“Empathy towards the Roma is very undeveloped in Serbia,” says Roma rights activist Nataša Kočić-Rakocević, a Roma woman married to a Serb in a rare mixed-race union. She is well aware of the personal and professional challenges of integration for the Roma populace, and is personally concentrating her energies on schooling initiatives for Gypsy children in the country: “People have yet to understand the connection between good education and people eventually becoming less of a burden on the state.”

One big drawback for children from poorer communities is that their parents are unable to send them to pre-school, which is where most Serbian children go to learn to read and write. This means that when un-pre-schooled Roma children enter primary school at the age of 7, many of them are illiterate and are impeded from the outset in relation to their peers.

As a result, as many as half of all enrolled Roma children drop out of school by the age of 11, and very few make it to secondary level, while the number of Roma attending universities or tertiary institutions is negligible.
There is also the problem that very few teachers in Serbia’s state-run schools are trained to teach classes of mixed ethnicity and are ill-equipped to deal with learning difficulties of the underprivileged children. And in the spirit of encouraging children to excel in the areas of their natural talents, Roma kids in schools are often rushed into the music room rather than into the science lab.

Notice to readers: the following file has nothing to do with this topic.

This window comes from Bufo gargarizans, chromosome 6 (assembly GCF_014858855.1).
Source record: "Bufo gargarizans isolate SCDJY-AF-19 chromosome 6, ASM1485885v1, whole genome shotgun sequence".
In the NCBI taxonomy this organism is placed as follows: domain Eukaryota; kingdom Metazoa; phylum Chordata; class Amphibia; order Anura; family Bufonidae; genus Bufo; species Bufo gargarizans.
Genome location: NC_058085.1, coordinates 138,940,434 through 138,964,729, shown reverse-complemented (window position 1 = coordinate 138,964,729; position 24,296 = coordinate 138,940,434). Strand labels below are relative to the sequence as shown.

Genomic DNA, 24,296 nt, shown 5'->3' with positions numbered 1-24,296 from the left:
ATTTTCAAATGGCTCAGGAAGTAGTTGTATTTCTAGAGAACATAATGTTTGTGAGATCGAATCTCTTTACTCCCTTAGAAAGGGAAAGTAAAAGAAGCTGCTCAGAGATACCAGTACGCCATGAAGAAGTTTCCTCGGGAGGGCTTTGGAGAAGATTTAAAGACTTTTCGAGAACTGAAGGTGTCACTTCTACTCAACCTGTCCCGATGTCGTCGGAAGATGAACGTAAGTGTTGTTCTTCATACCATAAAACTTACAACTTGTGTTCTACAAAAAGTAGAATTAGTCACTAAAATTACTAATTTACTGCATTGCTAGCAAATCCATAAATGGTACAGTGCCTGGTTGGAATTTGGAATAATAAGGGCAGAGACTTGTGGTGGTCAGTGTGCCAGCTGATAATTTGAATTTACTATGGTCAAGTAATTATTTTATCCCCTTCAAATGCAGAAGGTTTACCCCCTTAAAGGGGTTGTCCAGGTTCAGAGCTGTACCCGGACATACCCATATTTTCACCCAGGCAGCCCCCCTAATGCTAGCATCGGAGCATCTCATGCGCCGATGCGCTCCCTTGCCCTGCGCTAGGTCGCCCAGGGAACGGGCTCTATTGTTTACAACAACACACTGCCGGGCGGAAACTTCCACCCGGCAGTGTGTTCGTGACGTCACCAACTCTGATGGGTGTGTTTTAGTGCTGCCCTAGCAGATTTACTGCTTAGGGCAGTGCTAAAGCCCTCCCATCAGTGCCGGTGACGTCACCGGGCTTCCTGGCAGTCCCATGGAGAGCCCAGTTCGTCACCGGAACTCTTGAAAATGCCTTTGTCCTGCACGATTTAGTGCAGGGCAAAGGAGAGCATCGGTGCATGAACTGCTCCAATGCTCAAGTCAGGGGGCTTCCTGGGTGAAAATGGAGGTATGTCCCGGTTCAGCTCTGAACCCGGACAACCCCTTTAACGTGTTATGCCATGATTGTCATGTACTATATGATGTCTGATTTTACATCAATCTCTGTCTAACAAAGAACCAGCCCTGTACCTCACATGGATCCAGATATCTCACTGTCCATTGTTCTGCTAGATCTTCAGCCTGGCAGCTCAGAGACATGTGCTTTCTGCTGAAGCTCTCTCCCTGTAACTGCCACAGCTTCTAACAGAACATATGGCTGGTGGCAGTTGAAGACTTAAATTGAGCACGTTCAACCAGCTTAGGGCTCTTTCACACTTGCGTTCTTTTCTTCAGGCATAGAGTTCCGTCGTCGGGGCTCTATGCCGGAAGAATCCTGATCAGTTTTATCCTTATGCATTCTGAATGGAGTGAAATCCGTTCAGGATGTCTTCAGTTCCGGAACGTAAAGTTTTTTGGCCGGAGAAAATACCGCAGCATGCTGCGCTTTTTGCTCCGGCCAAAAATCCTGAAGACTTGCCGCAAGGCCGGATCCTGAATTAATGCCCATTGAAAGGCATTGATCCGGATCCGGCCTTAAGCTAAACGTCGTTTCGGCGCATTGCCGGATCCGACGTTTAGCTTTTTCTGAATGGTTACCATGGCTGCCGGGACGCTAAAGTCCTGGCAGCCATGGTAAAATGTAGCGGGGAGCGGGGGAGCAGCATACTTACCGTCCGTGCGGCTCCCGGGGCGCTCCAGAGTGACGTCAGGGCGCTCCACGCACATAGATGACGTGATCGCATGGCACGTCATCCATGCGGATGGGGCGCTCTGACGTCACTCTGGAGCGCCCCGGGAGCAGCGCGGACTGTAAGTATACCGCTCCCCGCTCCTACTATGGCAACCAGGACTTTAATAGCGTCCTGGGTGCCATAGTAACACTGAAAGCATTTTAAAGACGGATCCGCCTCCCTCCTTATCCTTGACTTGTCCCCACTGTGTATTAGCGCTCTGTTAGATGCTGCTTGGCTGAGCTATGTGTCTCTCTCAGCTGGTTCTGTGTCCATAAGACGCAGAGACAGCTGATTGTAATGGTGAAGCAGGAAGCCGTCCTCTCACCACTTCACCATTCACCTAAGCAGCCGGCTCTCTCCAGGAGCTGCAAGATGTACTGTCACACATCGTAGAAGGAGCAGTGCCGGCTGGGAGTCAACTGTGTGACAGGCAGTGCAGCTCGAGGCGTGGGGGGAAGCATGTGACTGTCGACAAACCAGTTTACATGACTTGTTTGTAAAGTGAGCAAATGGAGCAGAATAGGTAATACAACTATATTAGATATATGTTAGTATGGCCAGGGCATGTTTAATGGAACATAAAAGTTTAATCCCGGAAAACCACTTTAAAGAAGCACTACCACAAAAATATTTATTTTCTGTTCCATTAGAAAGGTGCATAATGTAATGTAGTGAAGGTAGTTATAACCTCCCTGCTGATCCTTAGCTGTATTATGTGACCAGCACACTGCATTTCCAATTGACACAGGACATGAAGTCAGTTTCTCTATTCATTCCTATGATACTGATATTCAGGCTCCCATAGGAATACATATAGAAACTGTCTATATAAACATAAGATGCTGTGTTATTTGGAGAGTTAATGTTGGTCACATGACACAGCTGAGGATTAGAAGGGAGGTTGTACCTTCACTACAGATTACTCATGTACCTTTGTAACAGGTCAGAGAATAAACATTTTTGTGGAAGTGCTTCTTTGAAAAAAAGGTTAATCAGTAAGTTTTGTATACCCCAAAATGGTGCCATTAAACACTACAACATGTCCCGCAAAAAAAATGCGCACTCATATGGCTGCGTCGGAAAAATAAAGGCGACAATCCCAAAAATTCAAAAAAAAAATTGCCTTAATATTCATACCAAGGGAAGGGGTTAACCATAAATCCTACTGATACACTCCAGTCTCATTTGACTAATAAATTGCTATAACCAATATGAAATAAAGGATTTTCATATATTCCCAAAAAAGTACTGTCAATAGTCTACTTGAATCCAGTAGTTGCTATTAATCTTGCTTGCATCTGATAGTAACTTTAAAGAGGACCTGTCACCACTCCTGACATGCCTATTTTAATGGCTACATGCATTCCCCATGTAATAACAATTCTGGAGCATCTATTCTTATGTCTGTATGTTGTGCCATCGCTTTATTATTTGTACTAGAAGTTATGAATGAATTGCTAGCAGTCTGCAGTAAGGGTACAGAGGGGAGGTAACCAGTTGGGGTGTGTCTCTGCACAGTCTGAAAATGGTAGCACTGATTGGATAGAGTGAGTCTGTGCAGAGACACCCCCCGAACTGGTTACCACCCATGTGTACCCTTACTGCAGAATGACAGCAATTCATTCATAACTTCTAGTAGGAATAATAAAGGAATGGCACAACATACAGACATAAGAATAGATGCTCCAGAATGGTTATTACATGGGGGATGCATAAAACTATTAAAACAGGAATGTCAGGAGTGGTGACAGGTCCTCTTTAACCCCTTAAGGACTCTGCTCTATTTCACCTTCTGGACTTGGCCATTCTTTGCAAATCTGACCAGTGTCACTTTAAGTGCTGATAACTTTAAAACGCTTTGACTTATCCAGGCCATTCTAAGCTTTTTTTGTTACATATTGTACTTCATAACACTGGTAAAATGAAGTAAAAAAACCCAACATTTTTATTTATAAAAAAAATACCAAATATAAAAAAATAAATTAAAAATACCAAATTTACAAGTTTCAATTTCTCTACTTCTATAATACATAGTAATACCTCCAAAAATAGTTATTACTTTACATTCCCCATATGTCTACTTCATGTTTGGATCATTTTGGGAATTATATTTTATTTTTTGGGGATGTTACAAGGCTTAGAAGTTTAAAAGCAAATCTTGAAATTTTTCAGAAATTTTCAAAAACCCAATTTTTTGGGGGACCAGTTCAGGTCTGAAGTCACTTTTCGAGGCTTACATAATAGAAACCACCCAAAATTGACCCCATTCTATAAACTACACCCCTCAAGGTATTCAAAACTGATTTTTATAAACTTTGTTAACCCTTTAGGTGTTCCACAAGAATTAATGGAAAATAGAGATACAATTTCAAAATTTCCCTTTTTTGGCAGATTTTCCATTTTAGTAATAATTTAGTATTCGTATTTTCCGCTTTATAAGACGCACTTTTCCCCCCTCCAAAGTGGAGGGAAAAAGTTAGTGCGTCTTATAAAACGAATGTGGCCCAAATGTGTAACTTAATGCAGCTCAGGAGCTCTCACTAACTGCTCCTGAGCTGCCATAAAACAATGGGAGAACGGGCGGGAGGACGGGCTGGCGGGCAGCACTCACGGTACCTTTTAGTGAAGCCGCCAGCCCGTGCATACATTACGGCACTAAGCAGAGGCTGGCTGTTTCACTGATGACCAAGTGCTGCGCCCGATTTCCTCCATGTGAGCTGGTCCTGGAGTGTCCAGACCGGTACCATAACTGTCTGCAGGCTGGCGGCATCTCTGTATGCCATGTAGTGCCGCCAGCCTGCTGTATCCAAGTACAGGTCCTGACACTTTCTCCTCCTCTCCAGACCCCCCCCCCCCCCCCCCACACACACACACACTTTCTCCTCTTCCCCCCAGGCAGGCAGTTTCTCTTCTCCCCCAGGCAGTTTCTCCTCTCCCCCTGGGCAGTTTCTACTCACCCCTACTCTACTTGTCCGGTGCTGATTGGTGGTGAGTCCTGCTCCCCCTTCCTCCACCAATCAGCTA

“There is a general preconception that music is all Roma are good for,” Ms. Kočić explains. “I think this seriously detracts from giving them a good academic education.”

Toma Jovanović may or may not agree with Nataša here: music has been the bread and butter of his family for generations, and is what sets them apart from the horrifying fate of other Roma in the country, a staggering 40% of whom live either under or just above the poverty line.

Back on the splav, one of the uncles of the family is watching the spectacle of punters pushing 500 dinar bills between the strings of violins and into the notches of the brass instruments from over his beer in the corner. I tell him, “this place is hopping: you must be making a fortune.”

He shrugs. “We do OK,” he says, “but there’s a lot of mouths to feed. There are 80 of us in all.”

I look over and Staniša puts down his accordion briefly to take a call on his iPhone. This may be a creaky old shack that could sink into the Sava at any minute, but it’s a acres away from the third-world glut that is the Gazela slum just across the river.

Somewhere around midnight, the rakija begins to kick in, and by 1am on the splav, I have lost all sense of my professional purpose.